Tuesday, December 27, 2005

Happy Birthday, Dude

"The old believe everything; the middle aged suspect everything: the young know everything." Oscar Wilde

Today is our son's 22nd birthday. Where does the time go? Kids grow up so fast, their childhood seems gone in a blink. But the memories remain, engraved in our minds and hearts.

Everybody has stories of funny, touching moments in their children's lives. I've been telling this one for years. With the movie Brokeback Mountain so much in the news, it's more relevant than ever.

And a vivid reminder that no matter how tolerant we believe ourselves to be, we've all got a long way to go.

Mike was a happy kid, adept at games and sports, a natural athlete. He was, as the saying goes, "all boy." He had lots of friends, including girls, especially Rachel. She was the closest he had to a sister.

One day when Mike was about 6, he returned from playing at Rachel's house and announced, "Mom, I want a Barbie."


This was the late 80's, my husband and I are Boomers, raised on feminism and finding your bliss, on accepting people for who they are and not judging anyone by color, creed or personal choices.

But still. Our son? A Barbie? Whew. Tough call.

This could be a good thing, I told myself. It could put him even more in touch with his inner nurturer.

My husband's initial reaction was less, shall we say, accepting. "A Barbie?? No #@*%ing way!"

Then his rational, more evolved side took over. The one who'd taken ballet in college (required for competitive gymnasts, but also, he discovered, a great way to meet girls). The one who liked to cook, preferred the History Channel to ESPN. The one who had gay friends.

Still. Knee-jerk Dad couldn't put his money where his mouth was.

I reasoned with him. Where does it say boys can't play with dolls? It's not about gender, it's about universal curiosity and parents not imposing outdated stereotypes and rigid sexist rules from the 1950s.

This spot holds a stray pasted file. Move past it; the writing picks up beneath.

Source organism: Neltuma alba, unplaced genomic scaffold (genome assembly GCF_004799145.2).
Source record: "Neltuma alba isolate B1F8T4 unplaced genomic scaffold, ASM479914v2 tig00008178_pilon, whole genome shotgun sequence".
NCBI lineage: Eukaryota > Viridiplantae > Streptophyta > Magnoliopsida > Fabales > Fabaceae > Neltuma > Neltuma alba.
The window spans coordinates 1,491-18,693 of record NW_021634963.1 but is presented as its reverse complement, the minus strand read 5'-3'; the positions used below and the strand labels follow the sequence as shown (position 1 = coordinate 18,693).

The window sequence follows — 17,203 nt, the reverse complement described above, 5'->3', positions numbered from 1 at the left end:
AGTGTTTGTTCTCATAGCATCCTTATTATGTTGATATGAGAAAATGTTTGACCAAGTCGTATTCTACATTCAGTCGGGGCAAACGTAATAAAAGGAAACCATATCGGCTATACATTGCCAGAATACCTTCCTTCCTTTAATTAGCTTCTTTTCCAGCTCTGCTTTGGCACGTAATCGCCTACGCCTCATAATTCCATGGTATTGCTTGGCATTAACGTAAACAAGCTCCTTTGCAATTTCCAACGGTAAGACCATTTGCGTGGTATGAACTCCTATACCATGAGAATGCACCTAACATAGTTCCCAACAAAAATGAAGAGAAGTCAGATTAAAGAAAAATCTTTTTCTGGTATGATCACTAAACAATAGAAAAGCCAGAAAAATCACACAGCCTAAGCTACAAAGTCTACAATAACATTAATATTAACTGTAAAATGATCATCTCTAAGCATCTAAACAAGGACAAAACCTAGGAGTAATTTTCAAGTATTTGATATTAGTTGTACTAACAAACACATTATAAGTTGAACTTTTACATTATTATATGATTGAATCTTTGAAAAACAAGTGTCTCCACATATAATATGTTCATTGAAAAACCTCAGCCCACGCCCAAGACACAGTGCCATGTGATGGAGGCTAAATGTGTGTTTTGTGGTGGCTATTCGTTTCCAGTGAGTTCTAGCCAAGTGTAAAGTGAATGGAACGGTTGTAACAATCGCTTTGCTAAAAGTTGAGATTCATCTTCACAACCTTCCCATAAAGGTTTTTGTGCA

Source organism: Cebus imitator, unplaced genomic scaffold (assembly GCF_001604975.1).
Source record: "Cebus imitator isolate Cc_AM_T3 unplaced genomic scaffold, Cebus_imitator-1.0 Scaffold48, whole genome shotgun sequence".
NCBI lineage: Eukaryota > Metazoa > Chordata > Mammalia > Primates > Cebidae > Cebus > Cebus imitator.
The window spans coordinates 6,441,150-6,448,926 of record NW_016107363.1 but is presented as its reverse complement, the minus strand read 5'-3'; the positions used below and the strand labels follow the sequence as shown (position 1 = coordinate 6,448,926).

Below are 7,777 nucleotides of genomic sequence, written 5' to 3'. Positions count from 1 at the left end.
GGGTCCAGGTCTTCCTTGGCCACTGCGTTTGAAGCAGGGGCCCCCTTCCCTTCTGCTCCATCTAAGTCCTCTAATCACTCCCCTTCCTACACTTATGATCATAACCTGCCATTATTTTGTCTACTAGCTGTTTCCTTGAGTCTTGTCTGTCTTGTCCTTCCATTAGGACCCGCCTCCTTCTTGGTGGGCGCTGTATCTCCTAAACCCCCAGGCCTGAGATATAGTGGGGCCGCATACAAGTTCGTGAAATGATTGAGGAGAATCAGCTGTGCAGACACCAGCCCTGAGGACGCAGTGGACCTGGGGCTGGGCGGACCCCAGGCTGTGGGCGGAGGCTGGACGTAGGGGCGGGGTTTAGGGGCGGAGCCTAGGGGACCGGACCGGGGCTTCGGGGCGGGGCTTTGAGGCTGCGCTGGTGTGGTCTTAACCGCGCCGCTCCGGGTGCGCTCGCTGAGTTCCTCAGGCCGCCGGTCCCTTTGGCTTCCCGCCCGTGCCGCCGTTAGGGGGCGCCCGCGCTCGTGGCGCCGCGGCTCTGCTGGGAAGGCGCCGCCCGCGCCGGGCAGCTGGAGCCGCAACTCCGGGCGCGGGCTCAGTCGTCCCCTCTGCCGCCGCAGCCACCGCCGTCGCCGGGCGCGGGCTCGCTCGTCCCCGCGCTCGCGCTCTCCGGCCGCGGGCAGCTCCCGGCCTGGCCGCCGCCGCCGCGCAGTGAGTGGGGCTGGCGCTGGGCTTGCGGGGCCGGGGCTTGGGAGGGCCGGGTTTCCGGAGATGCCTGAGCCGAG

We discussed, we agonized, we debated. Finally we agreed I would get Mike a Barbie. But I'd find one that showed her empowered, liberated. Baseball Barbie. Hard Hat Barbie. Something like that.

I'm not altogether proud of this, but the next day before heading for Toys R Us, I decided to take one more shot. "Dude, I'll get you a Barbie," I said, "but wouldn't you'd rather have Ken?"

"No Mom," he answered earnestly, "I'm Ken!"

There you go. The simple truth we'd overlooked. As always, kids go straight to the heart of the matter. Adults get so busy interpreting, internalizing and imposing their own issues, we lose sight of the real goal.

Give them guidance, values, appropriate discipline and most of all love. But let each child be himself, or herself. And stay out of their heads.

Oh, there's one more punch line to my story.

I brought home Astronaut Barbie, complete with space helmet, lazer guns and jet pack. Did Mike play with any of that? Nope.

He immediately stripped her naked, examined her carefully, got some crayons and drew on nipples and pubic hair. Then he went outside to ride his bike.

Dad's reaction? You got it. "That's my boy!"

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Anonymous Jay said...

You know Ken is supposedly gay, right? Not that there's anything wrong with that.

4:32 PM  
Anonymous Anonymous said...

Yeah but the kid didn't know he was gay. Dad's right, he sounds all boy.

6:15 PM  

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